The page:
COLUMBUS, OH – Plans to fix a policy that allows Columbus firefighters to sit behind a desk and earn full pay while recovering from an injury — sometimes for years — have stalled because union and city officials cannot reach an agreement.
They’ve been meeting since February to close a hole in the policy that allows firefighters to stay on what’s called “light duty” for years, while forcing the Division of Fire to fill their regular-duty positions by paying overtime.
The meetings were in response to a Dispatch investigation this year that found there were 25 firefighters on light duty, more than half of them for a year or longer.
The reasons included stress; heart and weight problems; and chronic knee, back and shoulder injuries. Fire administrators said they are obligated to create a temporary position for a firefighter if the firefighter’s doctor says he or she can perform some tasks.
The division’s policy is supposed to limit light duty to 90 days, except in rare cases.
But one battalion chief has been on light duty for stress and anxiety for nearly seven years, costing the city more than $1 million.
Chiefs from other large cities such as Cincinnati, Cleveland and Dayton said they don’t allow firefighters to remain on restricted duty for more than a year. Columbus police had 30 officers on injured duty earlier this year, just one for more than a year.
Fire Chief Gregory A. Paxton and union President Jack Reall, who is also a battalion chief, have advocated changes that wean firefighters off light duty and back into their normal positions or into a disability retirement.
Talks to fix the policy have been slowed, Reall said, because the union wants the city to follow the grievance process in the union contract if the city decides to terminate an employee. The city, meanwhile, continues to insist that the union give up its right to file grievances over light-duty decisions, he said.
“We also want to bring more of the light-duty process within the Fire Division as much as possible and not in the safety director’s office,” Reall said. Too much bureaucracy is forcing injured firefighters to wait months for treatment, he said, and that is contributing to extended stints on injury leave.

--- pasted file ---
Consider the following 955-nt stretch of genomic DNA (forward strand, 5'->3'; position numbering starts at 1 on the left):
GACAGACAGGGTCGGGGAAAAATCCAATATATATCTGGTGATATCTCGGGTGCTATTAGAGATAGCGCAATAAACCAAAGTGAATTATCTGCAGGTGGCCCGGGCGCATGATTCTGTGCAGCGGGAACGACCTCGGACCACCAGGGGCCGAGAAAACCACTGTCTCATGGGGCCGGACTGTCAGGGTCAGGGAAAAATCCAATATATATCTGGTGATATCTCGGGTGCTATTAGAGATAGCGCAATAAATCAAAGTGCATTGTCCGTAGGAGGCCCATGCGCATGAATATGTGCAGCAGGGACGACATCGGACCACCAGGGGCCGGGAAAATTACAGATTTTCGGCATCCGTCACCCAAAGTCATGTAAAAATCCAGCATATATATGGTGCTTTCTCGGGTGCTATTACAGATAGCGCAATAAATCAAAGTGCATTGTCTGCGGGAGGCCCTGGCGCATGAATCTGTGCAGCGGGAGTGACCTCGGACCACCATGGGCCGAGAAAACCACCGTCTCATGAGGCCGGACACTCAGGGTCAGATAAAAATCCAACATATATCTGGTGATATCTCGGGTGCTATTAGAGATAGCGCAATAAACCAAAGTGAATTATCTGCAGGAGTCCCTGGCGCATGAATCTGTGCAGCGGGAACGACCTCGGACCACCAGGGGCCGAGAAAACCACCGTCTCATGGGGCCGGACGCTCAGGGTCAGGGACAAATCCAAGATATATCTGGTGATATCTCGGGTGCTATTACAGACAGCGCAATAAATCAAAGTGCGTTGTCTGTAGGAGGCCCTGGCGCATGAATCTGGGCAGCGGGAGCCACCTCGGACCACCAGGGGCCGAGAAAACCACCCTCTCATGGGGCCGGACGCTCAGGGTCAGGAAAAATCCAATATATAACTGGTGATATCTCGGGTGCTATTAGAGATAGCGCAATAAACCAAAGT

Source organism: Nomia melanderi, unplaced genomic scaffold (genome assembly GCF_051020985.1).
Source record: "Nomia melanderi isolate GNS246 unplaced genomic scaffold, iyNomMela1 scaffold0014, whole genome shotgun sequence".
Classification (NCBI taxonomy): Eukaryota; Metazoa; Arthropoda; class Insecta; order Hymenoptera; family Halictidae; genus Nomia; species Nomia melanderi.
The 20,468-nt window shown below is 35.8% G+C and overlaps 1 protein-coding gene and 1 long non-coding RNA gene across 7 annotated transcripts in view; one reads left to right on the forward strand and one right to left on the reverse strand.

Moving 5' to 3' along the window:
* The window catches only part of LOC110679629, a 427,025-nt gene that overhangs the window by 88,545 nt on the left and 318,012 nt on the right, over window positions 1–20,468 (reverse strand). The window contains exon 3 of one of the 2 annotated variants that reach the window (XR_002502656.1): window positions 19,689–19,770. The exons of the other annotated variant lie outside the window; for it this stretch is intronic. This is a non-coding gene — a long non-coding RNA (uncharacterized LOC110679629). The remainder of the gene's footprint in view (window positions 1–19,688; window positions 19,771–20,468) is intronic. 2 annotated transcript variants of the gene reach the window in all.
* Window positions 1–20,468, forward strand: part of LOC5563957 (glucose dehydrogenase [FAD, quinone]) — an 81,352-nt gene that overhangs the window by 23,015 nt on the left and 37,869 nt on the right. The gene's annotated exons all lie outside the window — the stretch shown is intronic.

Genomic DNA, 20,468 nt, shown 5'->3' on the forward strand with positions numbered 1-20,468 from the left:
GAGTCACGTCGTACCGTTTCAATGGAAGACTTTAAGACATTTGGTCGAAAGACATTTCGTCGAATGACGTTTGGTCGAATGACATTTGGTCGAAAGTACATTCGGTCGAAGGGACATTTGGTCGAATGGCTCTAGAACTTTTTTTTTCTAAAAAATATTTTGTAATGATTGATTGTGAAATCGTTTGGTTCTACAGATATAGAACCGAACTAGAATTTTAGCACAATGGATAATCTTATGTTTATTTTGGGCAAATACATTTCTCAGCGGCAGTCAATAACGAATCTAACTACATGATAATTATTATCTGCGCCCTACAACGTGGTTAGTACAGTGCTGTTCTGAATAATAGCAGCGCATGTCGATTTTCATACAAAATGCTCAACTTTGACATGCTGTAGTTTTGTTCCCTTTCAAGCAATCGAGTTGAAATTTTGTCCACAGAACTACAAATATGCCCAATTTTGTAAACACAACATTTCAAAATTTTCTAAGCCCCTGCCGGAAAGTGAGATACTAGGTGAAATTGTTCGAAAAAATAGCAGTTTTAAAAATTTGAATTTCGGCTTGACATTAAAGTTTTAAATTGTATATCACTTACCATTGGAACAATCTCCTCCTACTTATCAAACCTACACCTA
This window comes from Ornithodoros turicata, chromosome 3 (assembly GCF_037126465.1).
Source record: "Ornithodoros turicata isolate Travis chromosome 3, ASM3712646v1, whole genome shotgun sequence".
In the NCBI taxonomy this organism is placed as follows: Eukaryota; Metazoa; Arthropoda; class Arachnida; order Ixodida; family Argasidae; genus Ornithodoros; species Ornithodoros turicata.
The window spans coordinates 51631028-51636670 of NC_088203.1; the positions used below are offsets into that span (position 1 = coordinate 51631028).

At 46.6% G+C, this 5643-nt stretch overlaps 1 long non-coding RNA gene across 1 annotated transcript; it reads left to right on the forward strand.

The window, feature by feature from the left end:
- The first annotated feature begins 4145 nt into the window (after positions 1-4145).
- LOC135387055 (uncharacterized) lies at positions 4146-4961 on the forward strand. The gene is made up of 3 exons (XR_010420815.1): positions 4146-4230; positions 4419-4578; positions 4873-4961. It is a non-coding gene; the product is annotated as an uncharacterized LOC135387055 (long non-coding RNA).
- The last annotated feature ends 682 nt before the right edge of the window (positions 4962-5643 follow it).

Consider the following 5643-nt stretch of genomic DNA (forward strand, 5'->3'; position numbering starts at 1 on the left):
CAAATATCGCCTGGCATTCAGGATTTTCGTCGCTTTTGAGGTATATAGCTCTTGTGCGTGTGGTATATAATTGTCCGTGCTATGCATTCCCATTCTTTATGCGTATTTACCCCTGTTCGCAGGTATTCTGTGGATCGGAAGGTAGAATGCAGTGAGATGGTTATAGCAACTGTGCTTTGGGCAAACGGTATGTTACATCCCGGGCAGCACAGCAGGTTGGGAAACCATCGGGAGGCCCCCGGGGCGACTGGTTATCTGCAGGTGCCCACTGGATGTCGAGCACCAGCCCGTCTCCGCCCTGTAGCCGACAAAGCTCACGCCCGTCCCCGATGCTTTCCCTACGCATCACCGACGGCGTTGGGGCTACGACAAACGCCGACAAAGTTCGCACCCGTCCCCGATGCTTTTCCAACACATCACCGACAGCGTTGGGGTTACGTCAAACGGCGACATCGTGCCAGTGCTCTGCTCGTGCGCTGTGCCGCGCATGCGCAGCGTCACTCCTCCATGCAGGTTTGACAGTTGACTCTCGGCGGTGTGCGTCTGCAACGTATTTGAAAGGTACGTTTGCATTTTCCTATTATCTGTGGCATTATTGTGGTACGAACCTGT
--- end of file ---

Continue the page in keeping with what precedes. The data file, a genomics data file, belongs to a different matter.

Brooke Carnevale, the Safety Department’s human-resources director, has said the union has resisted changing the policy. Reall said the union has not been an obstacle and reiterated yesterday that change is needed.
Paxton and his staff drafted a proposal after the Dispatch investigation. It calls for an end date after a firefighter exhausts steps to be rehabilitated. The draft also stipulates that the division no longer has to create a desk position for an injured firefighter.
If a light-duty position is not open, the firefighter would have to use sick leave and vacation time or return to work.
One major change in the draft states:
“The Fire Chief shall review the status of members who are unable to consistently perform their regularly assigned duties for a 1-year period. The chief may refer a member to the safety director for an investigation to determine fitness for duty. To determine fitness for duty, division members shall be required to participate in an interactive process and produce medical documentation from the member’s physician or appropriate attending medical professional.”
Paxton said yesterday he has not been involved in the discussions because they involve issues between the Department of Public Safety and the fire union.
Amanda Ford, spokeswoman for the safety department, said in an email that officials met with City Attorney Richard C. Pfeiffer’s office last week to discuss the union’s issues.
“They plan to meet with (Reall) one more time to try and resolve the issues,” Ford wrote. “Once that meeting has taken place, the city will move forward with issuing the new systems manual revision division wide.”